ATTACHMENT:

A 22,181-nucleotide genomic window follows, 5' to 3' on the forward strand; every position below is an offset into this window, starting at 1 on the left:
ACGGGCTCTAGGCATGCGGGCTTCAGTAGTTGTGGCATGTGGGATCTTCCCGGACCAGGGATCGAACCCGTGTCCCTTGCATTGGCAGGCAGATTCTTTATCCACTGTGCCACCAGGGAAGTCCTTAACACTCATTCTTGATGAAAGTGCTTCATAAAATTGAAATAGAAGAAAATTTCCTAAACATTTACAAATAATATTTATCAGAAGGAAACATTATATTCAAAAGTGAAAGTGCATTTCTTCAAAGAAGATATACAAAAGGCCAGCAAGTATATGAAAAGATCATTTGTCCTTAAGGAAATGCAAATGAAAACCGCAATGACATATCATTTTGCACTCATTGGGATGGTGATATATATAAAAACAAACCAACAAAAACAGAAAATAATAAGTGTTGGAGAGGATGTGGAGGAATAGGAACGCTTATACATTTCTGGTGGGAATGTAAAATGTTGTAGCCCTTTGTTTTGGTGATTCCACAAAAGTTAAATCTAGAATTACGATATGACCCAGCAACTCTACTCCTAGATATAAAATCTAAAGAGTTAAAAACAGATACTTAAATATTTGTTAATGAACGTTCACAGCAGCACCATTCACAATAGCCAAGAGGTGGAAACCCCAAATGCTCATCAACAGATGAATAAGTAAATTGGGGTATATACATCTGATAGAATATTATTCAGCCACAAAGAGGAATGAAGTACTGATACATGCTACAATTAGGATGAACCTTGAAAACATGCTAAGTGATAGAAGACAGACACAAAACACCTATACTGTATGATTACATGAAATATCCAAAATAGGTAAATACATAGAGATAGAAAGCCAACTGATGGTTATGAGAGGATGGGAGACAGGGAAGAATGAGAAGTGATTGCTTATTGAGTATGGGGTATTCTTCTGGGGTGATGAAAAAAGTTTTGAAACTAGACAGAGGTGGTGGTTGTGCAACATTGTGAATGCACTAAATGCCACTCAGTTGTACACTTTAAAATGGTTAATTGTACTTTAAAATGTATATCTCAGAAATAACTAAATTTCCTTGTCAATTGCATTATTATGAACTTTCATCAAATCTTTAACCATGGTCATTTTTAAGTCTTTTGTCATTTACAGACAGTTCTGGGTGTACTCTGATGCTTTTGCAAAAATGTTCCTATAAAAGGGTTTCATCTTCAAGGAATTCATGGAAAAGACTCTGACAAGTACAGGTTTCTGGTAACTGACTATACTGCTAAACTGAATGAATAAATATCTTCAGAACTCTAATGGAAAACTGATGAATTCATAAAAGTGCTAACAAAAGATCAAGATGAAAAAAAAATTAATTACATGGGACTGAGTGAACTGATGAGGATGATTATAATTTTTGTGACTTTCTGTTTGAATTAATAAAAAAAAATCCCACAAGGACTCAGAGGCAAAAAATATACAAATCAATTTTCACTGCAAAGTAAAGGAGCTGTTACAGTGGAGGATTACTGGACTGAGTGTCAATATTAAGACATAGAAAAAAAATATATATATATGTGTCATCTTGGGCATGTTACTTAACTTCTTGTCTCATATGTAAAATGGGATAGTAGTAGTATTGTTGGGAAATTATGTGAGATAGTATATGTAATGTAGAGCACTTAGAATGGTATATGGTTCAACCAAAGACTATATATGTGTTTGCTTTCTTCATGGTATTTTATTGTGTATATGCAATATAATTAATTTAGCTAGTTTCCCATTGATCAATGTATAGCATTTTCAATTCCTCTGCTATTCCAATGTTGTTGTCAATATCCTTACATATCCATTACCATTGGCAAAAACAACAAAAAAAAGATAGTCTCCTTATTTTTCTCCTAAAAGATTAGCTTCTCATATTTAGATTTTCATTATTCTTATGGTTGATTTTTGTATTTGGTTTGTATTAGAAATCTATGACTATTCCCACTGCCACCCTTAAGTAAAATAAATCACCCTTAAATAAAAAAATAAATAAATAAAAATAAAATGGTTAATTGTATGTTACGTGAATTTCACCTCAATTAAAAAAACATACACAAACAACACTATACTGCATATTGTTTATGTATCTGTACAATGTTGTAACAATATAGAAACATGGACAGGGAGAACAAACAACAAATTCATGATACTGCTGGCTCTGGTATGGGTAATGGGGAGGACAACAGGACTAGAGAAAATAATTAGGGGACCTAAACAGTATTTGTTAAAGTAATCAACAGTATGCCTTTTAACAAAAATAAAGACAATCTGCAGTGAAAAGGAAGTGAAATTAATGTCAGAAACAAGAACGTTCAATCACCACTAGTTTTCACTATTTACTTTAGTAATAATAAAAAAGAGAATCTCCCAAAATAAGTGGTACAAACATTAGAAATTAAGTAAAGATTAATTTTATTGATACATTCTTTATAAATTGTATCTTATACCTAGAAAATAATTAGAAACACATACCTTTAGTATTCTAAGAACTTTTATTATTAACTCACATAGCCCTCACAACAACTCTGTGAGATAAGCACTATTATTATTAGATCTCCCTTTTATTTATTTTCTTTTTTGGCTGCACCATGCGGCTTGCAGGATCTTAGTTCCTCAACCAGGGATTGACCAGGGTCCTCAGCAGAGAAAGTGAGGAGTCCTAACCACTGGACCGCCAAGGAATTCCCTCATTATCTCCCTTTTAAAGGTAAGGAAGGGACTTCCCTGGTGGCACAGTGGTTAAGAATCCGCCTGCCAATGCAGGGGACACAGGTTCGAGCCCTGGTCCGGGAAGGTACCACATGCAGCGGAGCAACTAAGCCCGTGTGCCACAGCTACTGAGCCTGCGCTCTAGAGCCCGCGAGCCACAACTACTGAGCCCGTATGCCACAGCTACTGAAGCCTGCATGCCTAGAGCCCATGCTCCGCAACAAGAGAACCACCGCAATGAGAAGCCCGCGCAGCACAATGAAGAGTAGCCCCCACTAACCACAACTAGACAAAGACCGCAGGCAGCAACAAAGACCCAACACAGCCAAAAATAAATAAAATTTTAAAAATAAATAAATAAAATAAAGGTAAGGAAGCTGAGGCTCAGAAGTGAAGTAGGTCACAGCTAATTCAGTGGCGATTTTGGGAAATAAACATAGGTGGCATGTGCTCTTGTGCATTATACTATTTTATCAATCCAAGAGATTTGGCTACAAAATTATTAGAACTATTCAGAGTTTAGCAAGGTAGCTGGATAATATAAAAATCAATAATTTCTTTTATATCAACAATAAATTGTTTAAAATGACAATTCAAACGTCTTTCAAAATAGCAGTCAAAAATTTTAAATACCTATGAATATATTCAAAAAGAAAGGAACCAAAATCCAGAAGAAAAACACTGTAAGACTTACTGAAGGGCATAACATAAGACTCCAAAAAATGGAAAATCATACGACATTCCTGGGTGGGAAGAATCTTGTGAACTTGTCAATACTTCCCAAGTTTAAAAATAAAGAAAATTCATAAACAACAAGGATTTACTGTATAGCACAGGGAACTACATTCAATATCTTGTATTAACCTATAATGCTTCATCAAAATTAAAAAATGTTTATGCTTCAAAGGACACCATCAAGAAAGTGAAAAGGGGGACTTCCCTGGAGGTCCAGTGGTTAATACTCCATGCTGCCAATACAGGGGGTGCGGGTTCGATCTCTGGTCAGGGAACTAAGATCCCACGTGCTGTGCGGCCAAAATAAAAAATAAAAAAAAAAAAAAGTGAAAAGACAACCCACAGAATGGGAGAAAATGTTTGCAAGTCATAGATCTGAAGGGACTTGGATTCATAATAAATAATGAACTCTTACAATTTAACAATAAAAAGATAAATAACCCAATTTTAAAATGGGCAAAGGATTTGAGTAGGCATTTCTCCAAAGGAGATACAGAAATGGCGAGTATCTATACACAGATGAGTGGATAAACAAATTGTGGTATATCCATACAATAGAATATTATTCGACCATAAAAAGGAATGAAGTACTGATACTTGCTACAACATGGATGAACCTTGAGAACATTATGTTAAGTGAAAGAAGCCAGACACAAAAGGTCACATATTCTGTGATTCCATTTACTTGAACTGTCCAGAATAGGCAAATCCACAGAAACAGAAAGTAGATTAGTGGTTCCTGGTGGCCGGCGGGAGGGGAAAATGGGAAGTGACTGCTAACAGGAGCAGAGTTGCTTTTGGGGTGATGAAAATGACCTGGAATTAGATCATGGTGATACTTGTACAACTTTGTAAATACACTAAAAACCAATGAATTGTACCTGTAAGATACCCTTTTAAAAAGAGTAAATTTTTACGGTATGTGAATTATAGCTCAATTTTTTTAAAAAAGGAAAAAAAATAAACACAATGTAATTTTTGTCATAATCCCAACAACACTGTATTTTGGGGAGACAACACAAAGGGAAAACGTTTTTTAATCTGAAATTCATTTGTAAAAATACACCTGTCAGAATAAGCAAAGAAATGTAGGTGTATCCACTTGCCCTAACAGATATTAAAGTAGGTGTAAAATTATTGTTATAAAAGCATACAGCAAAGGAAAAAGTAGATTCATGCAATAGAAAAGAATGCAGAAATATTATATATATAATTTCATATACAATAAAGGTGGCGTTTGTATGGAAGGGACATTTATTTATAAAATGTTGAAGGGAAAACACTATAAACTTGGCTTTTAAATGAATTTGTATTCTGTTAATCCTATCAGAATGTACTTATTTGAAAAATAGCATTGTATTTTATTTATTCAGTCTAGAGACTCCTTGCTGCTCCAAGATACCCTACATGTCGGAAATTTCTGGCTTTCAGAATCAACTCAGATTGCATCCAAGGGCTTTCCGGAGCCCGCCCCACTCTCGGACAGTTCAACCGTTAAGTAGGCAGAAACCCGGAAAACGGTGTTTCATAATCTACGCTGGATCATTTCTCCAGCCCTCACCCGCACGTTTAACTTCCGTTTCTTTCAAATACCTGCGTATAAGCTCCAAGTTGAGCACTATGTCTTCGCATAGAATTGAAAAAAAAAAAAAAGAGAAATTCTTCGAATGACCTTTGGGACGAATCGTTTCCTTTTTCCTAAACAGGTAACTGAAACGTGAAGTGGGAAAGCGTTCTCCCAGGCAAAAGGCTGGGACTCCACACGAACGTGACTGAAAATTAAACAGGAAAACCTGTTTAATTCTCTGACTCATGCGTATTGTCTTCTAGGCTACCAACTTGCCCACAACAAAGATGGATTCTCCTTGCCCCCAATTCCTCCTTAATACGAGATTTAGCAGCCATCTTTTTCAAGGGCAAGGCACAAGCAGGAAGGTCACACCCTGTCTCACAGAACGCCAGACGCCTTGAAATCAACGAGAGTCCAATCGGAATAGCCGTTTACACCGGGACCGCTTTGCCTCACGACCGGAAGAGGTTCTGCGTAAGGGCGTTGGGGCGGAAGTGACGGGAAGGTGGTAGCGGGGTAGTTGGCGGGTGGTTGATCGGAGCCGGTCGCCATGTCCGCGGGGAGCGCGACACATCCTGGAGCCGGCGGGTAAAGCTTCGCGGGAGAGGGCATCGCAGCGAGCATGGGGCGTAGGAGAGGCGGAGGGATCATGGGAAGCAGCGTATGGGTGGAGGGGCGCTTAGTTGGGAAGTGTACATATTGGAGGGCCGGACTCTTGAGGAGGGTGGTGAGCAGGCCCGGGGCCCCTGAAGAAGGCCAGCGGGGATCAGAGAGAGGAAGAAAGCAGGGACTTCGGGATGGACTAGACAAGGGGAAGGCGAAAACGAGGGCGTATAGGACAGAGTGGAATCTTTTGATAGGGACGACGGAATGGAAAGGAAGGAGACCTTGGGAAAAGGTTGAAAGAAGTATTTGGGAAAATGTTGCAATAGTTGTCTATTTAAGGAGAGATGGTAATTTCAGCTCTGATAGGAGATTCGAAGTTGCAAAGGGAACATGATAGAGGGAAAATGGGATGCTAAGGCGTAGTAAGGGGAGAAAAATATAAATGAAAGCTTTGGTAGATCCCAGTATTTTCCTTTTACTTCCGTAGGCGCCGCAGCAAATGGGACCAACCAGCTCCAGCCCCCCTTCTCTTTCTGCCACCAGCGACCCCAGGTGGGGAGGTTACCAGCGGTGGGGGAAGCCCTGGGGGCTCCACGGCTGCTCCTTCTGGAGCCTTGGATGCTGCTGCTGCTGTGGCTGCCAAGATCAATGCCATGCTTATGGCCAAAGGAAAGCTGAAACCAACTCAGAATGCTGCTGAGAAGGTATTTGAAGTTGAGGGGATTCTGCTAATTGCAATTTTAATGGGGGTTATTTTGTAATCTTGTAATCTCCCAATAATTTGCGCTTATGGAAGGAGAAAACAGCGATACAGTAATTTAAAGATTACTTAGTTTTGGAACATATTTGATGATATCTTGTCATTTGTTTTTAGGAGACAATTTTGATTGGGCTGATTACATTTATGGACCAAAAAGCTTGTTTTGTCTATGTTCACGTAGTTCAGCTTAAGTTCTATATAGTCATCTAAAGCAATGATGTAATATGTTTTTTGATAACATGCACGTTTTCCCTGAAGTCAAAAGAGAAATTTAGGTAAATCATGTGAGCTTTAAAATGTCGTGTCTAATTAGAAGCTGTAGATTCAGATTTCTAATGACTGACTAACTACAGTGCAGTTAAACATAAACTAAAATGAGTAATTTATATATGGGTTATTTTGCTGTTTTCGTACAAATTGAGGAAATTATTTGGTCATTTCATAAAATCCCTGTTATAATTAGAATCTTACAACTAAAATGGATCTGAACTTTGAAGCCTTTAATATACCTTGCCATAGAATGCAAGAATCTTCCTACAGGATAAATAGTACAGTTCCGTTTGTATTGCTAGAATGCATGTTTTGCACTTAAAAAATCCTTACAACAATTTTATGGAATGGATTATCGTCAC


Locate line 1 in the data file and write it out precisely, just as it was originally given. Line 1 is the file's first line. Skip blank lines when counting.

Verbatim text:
A 22,181-nucleotide genomic window follows, 5' to 3' on the forward strand; every position below is an offset into this window, starting at 1 on the left: